Are you worried about the economy yet, and how it will affect your business? If not, you should be. I'm fortunate in that my focus, technology, has not slowed down, yet. It most likely will, eventually, but at least I'll be ready for it this time.
Back in 2001, coming off the fast and furious internet boom, we initially thought the slowdown was just a blip, a bump in the road that would quickly smooth out. This internet thing was just too big to go away, right?
Needless to say, we were all blindsided when the bubble burst, and it burst hard. Back then, VC firms were throwing money at any start-up with an interesting internet idea. One of the key problems was noone had figured out how to make money on the internet.
When I first started in recruiting, back in 1994, I was fortunate to have some really great mentors. One of them, Dave Tomer, taught me pretty much everything I know about recruiting and I'll never forget one of the first things he said,
"Everything is cyclical. About every 7 years or so, the market tanks and you just have to be ready for it. Work smart, and work hard. It's tempting to coast a little when times are good as it's easier to make things happen with less effort, but if you work just as hard when the times are good as you do in the downtimes, you'll be way ahead of the game. So that when your income drops and you're making a third of what you used to make, you go from 300k or so to 100k and you can still buy plenty of diapers on that."
He used to use that diaper analogy a lot. :) But his point was simple, and he said I actually had an advantage starting out when the market was still not so great, because I had to work hard to make things happen. Back then, 15% fees were the norm and we were still faxing resumes back then, no e-mail, and no internet! It was all about the phone back then and it was hard work. We called out of directories, networked liked crazy, and my biggest source of leads was boxes of old applications, calling candidates to reactivate them, and calling their references to see if they'd be interested.
Then when the internet boom hit, our office swelled from 30 something people to over 100. Seemed like if you knew what Java was, we could get you five interviews that same day, and multiple offers were the norm.
E-mail, web advertising, and the job boards had arrived, and suddenly we had a whole crop of newbie recruiters who didn't really know how to recruit, but were still making placements like crazy due to the market. They thought recruiting was easy, and in a sense it was.
But when the market crashed, these recruiters were at a loss. If they didn't find candidates easily online they didn't know what to do. Since agency recruiting is a commission job, the majority of these people either moved over to the corporate side or got out of recruiting completely.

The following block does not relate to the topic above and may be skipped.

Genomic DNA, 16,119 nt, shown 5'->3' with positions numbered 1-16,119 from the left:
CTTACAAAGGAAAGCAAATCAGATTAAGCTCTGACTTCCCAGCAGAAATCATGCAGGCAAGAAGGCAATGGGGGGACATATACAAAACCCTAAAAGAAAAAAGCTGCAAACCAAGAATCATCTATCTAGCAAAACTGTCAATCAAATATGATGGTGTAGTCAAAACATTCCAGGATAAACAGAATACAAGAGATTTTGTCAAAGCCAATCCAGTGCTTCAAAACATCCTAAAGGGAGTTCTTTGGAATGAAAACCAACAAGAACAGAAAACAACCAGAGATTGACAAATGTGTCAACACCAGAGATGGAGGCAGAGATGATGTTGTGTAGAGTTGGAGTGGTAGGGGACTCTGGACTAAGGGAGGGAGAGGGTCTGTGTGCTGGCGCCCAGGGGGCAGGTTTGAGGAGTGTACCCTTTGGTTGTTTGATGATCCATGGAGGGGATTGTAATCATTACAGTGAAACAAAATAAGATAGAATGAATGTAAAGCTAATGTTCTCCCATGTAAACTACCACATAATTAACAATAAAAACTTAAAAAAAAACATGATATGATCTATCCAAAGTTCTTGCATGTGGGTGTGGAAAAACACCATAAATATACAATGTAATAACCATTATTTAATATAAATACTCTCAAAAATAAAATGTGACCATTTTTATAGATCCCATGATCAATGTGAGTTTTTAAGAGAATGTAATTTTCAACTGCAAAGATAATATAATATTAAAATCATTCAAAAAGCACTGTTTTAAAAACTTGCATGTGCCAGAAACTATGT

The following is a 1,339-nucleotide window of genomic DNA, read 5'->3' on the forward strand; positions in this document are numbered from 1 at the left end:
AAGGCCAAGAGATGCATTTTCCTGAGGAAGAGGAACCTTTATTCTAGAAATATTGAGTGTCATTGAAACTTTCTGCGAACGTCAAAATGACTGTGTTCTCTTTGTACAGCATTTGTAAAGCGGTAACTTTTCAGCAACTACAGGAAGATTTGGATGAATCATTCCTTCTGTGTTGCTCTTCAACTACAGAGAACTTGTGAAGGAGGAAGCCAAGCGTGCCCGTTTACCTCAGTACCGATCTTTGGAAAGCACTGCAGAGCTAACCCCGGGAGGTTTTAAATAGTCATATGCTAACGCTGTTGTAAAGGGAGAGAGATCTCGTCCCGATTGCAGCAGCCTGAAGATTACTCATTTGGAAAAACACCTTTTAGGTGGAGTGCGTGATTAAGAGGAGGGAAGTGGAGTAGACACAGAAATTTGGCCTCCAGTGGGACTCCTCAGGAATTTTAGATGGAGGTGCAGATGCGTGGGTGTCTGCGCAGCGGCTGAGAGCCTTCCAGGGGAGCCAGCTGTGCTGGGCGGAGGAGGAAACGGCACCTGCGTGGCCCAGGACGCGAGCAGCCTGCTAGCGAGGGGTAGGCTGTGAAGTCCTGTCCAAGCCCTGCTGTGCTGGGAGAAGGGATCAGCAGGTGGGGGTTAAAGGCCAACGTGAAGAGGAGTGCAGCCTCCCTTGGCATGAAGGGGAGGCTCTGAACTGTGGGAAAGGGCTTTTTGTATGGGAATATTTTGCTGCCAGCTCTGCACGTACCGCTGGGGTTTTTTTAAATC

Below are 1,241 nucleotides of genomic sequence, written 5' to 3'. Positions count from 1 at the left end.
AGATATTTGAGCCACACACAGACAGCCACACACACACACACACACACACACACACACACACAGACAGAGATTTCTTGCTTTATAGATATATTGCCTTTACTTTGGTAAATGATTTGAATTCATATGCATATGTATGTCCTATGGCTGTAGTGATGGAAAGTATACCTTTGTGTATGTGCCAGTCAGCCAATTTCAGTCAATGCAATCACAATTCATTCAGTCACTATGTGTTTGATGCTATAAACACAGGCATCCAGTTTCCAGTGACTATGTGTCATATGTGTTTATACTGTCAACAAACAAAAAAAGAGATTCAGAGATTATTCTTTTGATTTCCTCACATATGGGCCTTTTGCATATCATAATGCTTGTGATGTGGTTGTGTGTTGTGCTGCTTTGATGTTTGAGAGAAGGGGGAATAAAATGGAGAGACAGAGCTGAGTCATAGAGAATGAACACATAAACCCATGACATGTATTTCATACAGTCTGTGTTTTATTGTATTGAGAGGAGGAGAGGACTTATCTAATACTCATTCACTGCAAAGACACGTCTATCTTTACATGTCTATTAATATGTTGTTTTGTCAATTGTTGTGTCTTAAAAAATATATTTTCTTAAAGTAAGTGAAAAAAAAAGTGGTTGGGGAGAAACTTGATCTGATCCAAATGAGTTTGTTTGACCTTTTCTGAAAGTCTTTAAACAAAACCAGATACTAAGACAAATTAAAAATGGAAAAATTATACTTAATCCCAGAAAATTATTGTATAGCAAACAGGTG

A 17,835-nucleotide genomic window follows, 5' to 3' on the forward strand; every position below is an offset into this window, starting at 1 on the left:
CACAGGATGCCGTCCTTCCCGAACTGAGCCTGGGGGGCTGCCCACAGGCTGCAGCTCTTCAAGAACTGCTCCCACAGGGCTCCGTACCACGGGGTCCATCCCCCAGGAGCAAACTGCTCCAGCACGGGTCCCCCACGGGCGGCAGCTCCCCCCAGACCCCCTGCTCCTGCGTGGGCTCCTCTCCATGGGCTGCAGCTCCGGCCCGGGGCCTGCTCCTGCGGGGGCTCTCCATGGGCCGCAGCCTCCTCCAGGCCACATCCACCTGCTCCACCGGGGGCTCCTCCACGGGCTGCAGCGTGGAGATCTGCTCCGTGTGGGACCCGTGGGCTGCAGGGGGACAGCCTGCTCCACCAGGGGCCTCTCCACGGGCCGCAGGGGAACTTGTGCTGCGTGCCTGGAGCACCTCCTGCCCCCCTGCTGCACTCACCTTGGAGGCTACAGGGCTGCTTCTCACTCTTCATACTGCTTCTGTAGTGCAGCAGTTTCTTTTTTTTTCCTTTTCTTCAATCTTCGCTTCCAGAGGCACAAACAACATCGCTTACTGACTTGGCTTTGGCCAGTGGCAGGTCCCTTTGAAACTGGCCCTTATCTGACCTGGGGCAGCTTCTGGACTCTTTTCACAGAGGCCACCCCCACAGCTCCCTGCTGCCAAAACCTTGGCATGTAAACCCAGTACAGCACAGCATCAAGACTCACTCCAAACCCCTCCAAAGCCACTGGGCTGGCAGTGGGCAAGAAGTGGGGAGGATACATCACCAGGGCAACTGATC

The ones who'd been around awhile, were a little more prepared. They found ways to stay afloat, and even to prosper. How? By doing the following:
~~~Diversifying. If you have a narrow focus, now is the time to broaden it a little, so that the impact won't be as dramatic if one sector suddenly shuts down.
~~~Step up your communication with everyone. Reach out more now to your clients, and especially to those smaller clients that maybe only use you once or twice a year. Just check in and say hello. You want to be top of mind when they do have a need, instead of desperately calling once the market really drops and then you'll be in line with everyone else who is scrambling for orders.
~~~Same goes for candidates. We're all busy, but make more of an effort to 'touch' all of your candidates more often. Even if you don't have anything new, call and give them that update. They appreciate it more than you know and you'll get more leads and referrals from them. And be sure to call them and congratulate them when they do get a job, regardless of who places them. They'll remember you and may very well become a client if you treat them well.
~~~Start working harder NOW. Seriously. Tell yourself that the market is going to shut down in six months and you have to do all you can before that time period to prepare. Work more hours, place more candidates, and develop new clients, and save as much as you can. That way, even if the market does slow, you'll still be able to ride it out.
~~~Keep an eye on trends in the market, such as what kind of companies are receiving VC money, both initial and additional rounds. This can point you in the direction of opportunity and potential growth markets.
~~~Get organized. If you don't have a working ATS system, get one, there are many inexpensive ones out there. If you do have one, make sure all your information is current and in there. (Note to self....go through Outlook and get all those resumes and emails into the ATS!)
~~~Use that ATS. If you don't send out regular mailings, you are missing out on a HUGE source of referrals and placements. You don't have to do a fancy newsletter, just the occasional simple email with a few hot jobs. You will be guaranteed to hear back from people, candidates who took a job and it didn't work out the way they expected or referrals as people who receive your email forward it to their friends. This is so hugely powerful when done well.
~~~Invest in training. Any training to improve your skills. You know which areas are not your strongest and even if you feel pretty good about your skills, you can always get a good idea or two when you listen to a speaker. There are webinars available all over the net and regional and national conferences abound. I went to a regional one last April, and was thrilled by all the great info I was able to immediately implement. Plus, it gets you energized to try something new.
~~~Remember, that this is a fun job. The busier you are, the more fun it is. And no matter how slow the market is, you can always be busy....it's completely up to you!